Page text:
“Death on the Nile” from Disney’s Twentieth Century division is the biggest-budgeted movie still scheduled to come out in October. If “Black Widow” (Nov. 6) or the James Bond spectacle “No Time to Die” (Nov. 20) get pushed back or moved online — as Disney did recently with “Mulan” — theaters are likely to face arduous conversations about their futures with investors and lenders.
In addition, the longer the pandemic drags on, the more that streaming becomes a threat to theaters. At least a dozen movies originally destined for big screens, including “Hamilton,” “Trolls World Tour” and “Greyhound,” have been redirected to streaming services or online rental platforms. The move has kept money flowing to studios, but analysts say that it has undercut theaters by training consumers to expect new films to be instantly available in their homes.
“We’re learning that markets being opened, cinemas having safety protocols and studios releasing movies are all tied together,” John Fithian, chief executive of the National Association of Theatre Owners, said in an email. “Open markets need safe cinemas, movies need open markets, cinemas need movies. All these things raise audience awareness and comfort in returning to movies. You can’t do one at a time.”
Wall Street’s reaction to the “Tenet” opening and the “Wonder Woman” postponement is telling. AMC shares climbed to about $7 on Sept. 4, the day “Tenet” arrived in U.S. theaters, up from about $2 in April. They have since declined by about 17 percent. Cinemark has declined 18 percent since Sept. 4. Cineworld, the parent company of Regal Cinemas, is down 14 percent. (For context, the S&P 500 is flat for the period.)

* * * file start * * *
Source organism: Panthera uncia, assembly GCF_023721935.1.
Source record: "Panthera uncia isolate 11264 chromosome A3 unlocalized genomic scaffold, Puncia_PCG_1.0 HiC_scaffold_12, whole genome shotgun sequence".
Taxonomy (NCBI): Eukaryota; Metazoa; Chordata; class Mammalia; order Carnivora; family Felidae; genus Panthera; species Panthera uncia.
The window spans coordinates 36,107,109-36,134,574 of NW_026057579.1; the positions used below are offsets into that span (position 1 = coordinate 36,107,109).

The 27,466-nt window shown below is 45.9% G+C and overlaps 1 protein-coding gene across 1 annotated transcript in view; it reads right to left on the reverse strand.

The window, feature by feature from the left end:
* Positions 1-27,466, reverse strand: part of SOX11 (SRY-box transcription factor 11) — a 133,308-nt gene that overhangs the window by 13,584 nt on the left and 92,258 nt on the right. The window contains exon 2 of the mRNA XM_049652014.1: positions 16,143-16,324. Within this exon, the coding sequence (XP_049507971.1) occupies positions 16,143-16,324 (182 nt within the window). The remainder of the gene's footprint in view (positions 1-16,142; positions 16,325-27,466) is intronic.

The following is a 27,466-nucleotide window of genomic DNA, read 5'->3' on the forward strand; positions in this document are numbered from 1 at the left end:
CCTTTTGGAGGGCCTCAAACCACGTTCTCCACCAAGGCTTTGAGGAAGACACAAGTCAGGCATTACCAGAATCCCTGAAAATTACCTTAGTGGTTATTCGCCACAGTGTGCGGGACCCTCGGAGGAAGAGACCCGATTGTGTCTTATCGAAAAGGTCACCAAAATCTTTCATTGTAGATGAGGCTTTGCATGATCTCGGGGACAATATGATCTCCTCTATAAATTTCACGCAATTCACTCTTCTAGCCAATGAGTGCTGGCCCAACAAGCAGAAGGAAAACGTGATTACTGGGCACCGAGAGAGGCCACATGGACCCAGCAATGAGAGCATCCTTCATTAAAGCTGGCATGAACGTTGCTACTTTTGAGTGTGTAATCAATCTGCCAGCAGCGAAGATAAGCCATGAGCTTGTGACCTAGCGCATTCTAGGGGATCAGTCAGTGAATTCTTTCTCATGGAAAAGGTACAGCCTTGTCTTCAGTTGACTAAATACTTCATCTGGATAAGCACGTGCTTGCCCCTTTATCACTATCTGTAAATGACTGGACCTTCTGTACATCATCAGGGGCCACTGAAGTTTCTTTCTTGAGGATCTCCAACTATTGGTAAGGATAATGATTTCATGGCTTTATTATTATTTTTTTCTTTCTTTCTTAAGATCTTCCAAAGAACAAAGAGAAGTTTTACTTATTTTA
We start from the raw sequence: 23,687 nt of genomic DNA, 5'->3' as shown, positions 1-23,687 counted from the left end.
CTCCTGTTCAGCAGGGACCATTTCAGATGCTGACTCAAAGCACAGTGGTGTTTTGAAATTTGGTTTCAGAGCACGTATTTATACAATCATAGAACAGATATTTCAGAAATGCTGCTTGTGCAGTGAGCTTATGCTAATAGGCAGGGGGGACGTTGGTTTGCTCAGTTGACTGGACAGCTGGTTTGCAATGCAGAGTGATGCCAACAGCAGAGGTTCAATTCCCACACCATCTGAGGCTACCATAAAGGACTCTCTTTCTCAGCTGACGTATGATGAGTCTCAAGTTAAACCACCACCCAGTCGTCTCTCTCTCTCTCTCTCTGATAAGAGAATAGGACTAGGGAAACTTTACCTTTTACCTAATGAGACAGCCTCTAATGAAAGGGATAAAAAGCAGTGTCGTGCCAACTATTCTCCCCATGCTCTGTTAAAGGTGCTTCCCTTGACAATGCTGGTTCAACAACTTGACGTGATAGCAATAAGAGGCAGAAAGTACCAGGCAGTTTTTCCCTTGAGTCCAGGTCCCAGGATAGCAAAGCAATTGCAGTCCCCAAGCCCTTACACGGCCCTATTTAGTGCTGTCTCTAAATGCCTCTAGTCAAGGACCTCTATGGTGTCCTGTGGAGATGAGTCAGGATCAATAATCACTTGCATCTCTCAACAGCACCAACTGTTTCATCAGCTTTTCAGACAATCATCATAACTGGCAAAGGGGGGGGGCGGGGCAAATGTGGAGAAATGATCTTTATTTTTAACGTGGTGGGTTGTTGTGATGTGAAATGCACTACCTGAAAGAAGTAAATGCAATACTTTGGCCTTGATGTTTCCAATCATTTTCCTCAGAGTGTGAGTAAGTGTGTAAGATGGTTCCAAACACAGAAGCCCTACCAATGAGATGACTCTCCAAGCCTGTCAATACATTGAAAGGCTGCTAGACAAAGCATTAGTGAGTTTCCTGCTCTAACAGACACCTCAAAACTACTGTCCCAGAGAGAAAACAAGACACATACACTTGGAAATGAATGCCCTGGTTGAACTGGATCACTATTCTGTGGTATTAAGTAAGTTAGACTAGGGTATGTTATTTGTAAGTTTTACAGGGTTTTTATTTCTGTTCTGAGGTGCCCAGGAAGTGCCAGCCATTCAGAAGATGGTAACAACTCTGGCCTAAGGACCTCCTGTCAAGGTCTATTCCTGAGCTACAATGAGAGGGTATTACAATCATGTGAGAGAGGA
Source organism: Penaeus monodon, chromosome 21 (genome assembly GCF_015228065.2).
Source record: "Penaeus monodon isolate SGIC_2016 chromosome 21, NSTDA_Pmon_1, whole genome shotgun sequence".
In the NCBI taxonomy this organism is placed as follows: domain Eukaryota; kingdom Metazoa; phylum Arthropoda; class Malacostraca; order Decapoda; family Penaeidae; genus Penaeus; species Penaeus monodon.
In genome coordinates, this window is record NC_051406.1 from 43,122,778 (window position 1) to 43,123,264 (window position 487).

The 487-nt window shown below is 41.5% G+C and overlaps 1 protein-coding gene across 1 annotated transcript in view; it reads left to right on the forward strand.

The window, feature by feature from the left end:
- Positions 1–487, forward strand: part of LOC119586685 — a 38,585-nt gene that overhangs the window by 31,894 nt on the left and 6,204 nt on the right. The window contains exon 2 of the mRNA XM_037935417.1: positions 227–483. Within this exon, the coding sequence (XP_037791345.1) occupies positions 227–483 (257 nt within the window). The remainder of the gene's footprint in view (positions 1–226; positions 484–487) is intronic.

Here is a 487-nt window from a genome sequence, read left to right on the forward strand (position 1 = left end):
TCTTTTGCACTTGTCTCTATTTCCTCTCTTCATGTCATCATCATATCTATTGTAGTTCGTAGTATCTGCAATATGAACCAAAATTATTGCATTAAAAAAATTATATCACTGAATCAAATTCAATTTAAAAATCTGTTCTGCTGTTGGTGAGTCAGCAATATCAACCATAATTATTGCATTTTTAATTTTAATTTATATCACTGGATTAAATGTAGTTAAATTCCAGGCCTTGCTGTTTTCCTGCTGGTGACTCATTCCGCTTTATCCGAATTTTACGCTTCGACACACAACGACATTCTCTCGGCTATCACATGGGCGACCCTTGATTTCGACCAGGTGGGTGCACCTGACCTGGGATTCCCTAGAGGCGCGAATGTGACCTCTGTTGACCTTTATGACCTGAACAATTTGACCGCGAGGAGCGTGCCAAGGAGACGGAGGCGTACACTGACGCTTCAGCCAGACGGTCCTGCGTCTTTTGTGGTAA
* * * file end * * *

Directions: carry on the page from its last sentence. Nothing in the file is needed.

“From a cash standpoint, we can see this thing through way into next year if need be,” Mark Zoradi, Cinemark’s chief executive, said by phone. The company, based in Texas, operates about 5,977 screens in the United States and Latin America. “The fourth quarter is getting our feet back on the ground. Next year is a transition year. 2022 is back to a sense of normality.”
He added that recent customer surveys had shown 97 percent satisfaction with safety protocols. “We’ve spent millions and millions of dollars getting this stuff right,” he said. “If we can convince the consumer that we have done all of these things, they are much more likely to want to come back.”
The nation’s largest multiplex chain, AMC Entertainment, declined to comment.
When it comes to the three largest film markets, expectations are tempered for both Los Angeles and San Francisco given the strict metrics California Gov. Gavin Newsom recently announced as part of its reopening plans. For New York though, exhibitors and studio executives alike are incensed that Gov. Andrew Cuomo has given no specific time table for when movie theaters can reopen, coupling them with other large-crowd places like concert venues and amusement parks, while allowing bowling alleys and restaurants to resume indoor operations. Not only is New York City crucial for sales, much of the media coverage and online buzz surrounding new movies is generated from there. (The New York Times typically does not review films that are not playing in New York.)